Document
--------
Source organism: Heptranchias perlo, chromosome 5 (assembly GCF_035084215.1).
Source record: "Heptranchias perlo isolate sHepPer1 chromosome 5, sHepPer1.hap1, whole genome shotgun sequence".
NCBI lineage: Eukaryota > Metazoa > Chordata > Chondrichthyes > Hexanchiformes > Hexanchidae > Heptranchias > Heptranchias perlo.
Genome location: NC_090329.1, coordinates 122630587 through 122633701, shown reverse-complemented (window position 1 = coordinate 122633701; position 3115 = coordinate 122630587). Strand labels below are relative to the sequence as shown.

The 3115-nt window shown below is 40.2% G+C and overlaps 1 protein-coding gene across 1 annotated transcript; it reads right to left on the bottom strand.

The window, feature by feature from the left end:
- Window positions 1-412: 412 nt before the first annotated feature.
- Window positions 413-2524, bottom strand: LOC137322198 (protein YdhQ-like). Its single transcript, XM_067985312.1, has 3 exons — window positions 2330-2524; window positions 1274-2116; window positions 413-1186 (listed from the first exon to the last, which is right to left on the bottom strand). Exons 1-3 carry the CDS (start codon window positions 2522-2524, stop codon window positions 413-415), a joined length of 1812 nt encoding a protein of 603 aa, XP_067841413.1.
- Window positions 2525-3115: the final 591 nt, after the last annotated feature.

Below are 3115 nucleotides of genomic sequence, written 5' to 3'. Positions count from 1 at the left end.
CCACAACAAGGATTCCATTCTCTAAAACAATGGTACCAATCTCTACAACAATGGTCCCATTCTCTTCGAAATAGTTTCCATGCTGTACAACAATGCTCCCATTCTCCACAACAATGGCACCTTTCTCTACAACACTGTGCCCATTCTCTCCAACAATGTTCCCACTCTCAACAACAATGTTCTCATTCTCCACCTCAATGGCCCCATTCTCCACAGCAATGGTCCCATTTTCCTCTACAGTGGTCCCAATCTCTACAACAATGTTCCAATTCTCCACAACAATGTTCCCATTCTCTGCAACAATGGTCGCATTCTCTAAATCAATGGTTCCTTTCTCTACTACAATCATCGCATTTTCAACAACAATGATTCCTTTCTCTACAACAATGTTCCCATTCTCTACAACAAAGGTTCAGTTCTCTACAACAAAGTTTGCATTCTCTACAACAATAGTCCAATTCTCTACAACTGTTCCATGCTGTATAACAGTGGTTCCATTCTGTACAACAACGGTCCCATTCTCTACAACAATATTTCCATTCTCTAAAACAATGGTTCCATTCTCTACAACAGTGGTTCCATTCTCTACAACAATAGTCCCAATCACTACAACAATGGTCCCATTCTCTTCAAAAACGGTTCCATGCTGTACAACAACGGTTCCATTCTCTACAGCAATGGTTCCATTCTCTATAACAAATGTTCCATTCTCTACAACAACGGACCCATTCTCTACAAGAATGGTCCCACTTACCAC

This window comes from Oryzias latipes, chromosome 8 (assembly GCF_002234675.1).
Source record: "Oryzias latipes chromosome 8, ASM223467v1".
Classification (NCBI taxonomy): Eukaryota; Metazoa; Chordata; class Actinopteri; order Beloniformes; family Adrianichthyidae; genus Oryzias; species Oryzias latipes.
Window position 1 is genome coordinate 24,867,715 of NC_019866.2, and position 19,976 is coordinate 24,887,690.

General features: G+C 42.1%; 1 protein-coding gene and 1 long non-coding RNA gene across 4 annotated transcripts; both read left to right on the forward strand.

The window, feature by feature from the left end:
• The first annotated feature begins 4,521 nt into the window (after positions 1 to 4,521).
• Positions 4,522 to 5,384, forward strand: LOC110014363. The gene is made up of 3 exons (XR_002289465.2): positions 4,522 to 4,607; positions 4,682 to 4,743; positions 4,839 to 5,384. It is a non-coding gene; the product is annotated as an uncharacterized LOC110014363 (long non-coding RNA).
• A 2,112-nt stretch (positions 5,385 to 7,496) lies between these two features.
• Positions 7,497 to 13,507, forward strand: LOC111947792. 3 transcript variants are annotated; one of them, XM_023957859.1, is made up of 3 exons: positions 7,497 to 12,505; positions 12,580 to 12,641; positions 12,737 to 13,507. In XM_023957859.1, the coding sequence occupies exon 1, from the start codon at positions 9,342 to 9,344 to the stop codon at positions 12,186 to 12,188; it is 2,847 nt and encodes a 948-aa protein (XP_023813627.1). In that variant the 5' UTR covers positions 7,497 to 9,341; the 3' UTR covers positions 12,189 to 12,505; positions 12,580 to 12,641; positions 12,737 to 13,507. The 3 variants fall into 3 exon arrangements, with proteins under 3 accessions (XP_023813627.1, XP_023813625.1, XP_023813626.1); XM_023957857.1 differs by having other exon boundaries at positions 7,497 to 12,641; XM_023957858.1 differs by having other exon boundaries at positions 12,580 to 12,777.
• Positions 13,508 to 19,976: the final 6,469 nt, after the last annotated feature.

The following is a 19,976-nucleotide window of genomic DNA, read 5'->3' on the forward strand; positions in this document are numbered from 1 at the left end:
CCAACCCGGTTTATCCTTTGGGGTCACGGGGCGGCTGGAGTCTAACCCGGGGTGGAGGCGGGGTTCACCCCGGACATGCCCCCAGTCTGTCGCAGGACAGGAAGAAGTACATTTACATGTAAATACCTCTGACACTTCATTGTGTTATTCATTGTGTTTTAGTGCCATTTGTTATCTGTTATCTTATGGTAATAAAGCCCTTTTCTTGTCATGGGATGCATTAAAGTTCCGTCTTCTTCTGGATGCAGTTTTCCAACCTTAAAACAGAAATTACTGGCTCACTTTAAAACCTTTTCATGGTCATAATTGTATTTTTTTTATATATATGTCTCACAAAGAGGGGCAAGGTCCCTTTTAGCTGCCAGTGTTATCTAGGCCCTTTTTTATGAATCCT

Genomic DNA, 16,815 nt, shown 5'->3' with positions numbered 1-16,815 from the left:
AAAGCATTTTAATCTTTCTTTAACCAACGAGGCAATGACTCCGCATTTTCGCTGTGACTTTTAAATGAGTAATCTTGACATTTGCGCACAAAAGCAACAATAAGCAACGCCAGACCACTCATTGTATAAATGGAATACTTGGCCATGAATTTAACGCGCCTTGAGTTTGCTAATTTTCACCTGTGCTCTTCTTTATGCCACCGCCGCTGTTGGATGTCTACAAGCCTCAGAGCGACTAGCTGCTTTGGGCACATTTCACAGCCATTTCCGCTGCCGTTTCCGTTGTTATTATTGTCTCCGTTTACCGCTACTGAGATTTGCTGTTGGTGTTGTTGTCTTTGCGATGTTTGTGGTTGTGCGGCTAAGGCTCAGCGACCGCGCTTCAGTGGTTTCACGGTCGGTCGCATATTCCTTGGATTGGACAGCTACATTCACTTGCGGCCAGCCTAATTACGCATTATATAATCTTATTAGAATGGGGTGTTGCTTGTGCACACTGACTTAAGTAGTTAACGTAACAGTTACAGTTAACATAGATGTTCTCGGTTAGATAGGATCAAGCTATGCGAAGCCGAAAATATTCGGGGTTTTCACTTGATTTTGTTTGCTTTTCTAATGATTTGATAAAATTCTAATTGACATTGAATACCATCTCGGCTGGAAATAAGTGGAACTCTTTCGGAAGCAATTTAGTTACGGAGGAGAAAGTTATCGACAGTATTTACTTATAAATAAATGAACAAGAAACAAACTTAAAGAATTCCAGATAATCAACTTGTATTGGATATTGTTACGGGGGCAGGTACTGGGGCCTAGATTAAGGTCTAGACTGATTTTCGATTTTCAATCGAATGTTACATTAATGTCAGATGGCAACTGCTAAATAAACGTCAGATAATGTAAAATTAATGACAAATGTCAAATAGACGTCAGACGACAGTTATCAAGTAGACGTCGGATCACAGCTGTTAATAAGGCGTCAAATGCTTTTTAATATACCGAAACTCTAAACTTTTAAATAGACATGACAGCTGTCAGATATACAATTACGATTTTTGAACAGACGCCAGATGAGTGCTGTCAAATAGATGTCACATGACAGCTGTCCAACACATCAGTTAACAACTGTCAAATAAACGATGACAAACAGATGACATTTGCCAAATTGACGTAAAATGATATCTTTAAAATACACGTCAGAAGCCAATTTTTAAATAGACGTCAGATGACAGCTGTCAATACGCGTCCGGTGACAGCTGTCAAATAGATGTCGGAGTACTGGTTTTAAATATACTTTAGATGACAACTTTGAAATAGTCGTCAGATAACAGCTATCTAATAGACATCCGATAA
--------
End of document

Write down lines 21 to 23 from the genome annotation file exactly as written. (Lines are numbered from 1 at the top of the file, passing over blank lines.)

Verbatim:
• Positions 7,497 to 13,507, forward strand: LOC111947792. 3 transcript variants are annotated; one of them, XM_023957859.1, is made up of 3 exons: positions 7,497 to 12,505; positions 12,580 to 12,641; positions 12,737 to 13,507. In XM_023957859.1, the coding sequence occupies exon 1, from the start codon at positions 9,342 to 9,344 to the stop codon at positions 12,186 to 12,188; it is 2,847 nt and encodes a 948-aa protein (XP_023813627.1). In that variant the 5' UTR covers positions 7,497 to 9,341; the 3' UTR covers positions 12,189 to 12,505; positions 12,580 to 12,641; positions 12,737 to 13,507. The 3 variants fall into 3 exon arrangements, with proteins under 3 accessions (XP_023813627.1, XP_023813625.1, XP_023813626.1); XM_023957857.1 differs by having other exon boundaries at positions 7,497 to 12,641; XM_023957858.1 differs by having other exon boundaries at positions 12,580 to 12,777.
• Positions 13,508 to 19,976: the final 6,469 nt, after the last annotated feature.

The following is a 19,976-nucleotide window of genomic DNA, read 5'->3' on the forward strand; positions in this document are numbered from 1 at the left end: